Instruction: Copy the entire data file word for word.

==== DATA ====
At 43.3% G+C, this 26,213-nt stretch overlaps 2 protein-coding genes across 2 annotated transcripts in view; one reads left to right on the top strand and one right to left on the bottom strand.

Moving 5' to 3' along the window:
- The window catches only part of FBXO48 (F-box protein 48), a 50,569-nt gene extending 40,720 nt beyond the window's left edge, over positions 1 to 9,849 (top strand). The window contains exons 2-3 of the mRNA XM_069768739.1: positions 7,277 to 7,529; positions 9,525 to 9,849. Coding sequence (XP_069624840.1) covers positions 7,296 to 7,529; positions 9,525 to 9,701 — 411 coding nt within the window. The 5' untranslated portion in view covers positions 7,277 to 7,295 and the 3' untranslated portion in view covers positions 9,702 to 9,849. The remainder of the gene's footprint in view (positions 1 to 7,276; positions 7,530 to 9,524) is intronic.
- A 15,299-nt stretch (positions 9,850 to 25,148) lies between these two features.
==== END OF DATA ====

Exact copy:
At 43.3% G+C, this 26,213-nt stretch overlaps 2 protein-coding genes across 2 annotated transcripts in view; one reads left to right on the top strand and one right to left on the bottom strand.

Moving 5' to 3' along the window:
- The window catches only part of FBXO48 (F-box protein 48), a 50,569-nt gene extending 40,720 nt beyond the window's left edge, over positions 1 to 9,849 (top strand). The window contains exons 2-3 of the mRNA XM_069768739.1: positions 7,277 to 7,529; positions 9,525 to 9,849. Coding sequence (XP_069624840.1) covers positions 7,296 to 7,529; positions 9,525 to 9,701 — 411 coding nt within the window. The 5' untranslated portion in view covers positions 7,277 to 7,295 and the 3' untranslated portion in view covers positions 9,702 to 9,849. The remainder of the gene's footprint in view (positions 1 to 7,276; positions 7,530 to 9,524) is intronic.
- A 15,299-nt stretch (positions 9,850 to 25,148) lies between these two features.